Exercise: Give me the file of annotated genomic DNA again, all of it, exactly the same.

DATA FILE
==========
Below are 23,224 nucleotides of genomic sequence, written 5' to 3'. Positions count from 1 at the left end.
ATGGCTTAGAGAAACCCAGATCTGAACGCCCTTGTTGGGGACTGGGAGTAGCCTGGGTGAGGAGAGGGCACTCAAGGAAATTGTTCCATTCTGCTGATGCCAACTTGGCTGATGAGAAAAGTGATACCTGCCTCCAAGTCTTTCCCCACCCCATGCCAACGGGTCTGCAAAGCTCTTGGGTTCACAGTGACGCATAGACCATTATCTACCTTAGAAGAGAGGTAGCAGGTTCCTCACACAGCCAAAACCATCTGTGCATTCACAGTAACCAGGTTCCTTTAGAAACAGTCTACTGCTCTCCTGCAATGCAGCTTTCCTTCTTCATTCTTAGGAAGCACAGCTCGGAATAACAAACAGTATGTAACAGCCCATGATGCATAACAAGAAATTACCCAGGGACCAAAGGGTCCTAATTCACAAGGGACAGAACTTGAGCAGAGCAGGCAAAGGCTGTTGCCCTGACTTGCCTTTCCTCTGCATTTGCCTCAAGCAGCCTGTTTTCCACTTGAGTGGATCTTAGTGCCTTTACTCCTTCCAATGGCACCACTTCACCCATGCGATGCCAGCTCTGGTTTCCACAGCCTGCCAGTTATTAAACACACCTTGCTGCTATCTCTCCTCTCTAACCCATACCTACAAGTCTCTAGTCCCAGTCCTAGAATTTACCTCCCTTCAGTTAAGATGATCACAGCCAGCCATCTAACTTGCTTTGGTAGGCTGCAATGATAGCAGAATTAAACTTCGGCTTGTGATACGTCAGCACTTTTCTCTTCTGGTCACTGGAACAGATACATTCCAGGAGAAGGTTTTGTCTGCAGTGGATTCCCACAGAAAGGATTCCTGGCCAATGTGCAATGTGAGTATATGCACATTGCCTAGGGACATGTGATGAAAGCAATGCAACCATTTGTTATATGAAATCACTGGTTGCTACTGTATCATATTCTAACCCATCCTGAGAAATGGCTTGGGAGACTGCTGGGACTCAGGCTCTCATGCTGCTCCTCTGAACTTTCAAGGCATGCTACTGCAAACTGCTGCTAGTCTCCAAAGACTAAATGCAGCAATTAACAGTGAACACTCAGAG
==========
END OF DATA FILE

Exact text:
Below are 23,224 nucleotides of genomic sequence, written 5' to 3'. Positions count from 1 at the left end.
ATGGCTTAGAGAAACCCAGATCTGAACGCCCTTGTTGGGGACTGGGAGTAGCCTGGGTGAGGAGAGGGCACTCAAGGAAATTGTTCCATTCTGCTGATGCCAACTTGGCTGATGAGAAAAGTGATACCTGCCTCCAAGTCTTTCCCCACCCCATGCCAACGGGTCTGCAAAGCTCTTGGGTTCACAGTGACGCATAGACCATTATCTACCTTAGAAGAGAGGTAGCAGGTTCCTCACACAGCCAAAACCATCTGTGCATTCACAGTAACCAGGTTCCTTTAGAAACAGTCTACTGCTCTCCTGCAATGCAGCTTTCCTTCTTCATTCTTAGGAAGCACAGCTCGGAATAACAAACAGTATGTAACAGCCCATGATGCATAACAAGAAATTACCCAGGGACCAAAGGGTCCTAATTCACAAGGGACAGAACTTGAGCAGAGCAGGCAAAGGCTGTTGCCCTGACTTGCCTTTCCTCTGCATTTGCCTCAAGCAGCCTGTTTTCCACTTGAGTGGATCTTAGTGCCTTTACTCCTTCCAATGGCACCACTTCACCCATGCGATGCCAGCTCTGGTTTCCACAGCCTGCCAGTTATTAAACACACCTTGCTGCTATCTCTCCTCTCTAACCCATACCTACAAGTCTCTAGTCCCAGTCCTAGAATTTACCTCCCTTCAGTTAAGATGATCACAGCCAGCCATCTAACTTGCTTTGGTAGGCTGCAATGATAGCAGAATTAAACTTCGGCTTGTGATACGTCAGCACTTTTCTCTTCTGGTCACTGGAACAGATACATTCCAGGAGAAGGTTTTGTCTGCAGTGGATTCCCACAGAAAGGATTCCTGGCCAATGTGCAATGTGAGTATATGCACATTGCCTAGGGACATGTGATGAAAGCAATGCAACCATTTGTTATATGAAATCACTGGTTGCTACTGTATCATATTCTAACCCATCCTGAGAAATGGCTTGGGAGACTGCTGGGACTCAGGCTCTCATGCTGCTCCTCTGAACTTTCAAGGCATGCTACTGCAAACTGCTGCTAGTCTCCAAAGACTAAATGCAGCAATTAACAGTGAACACTCAGAG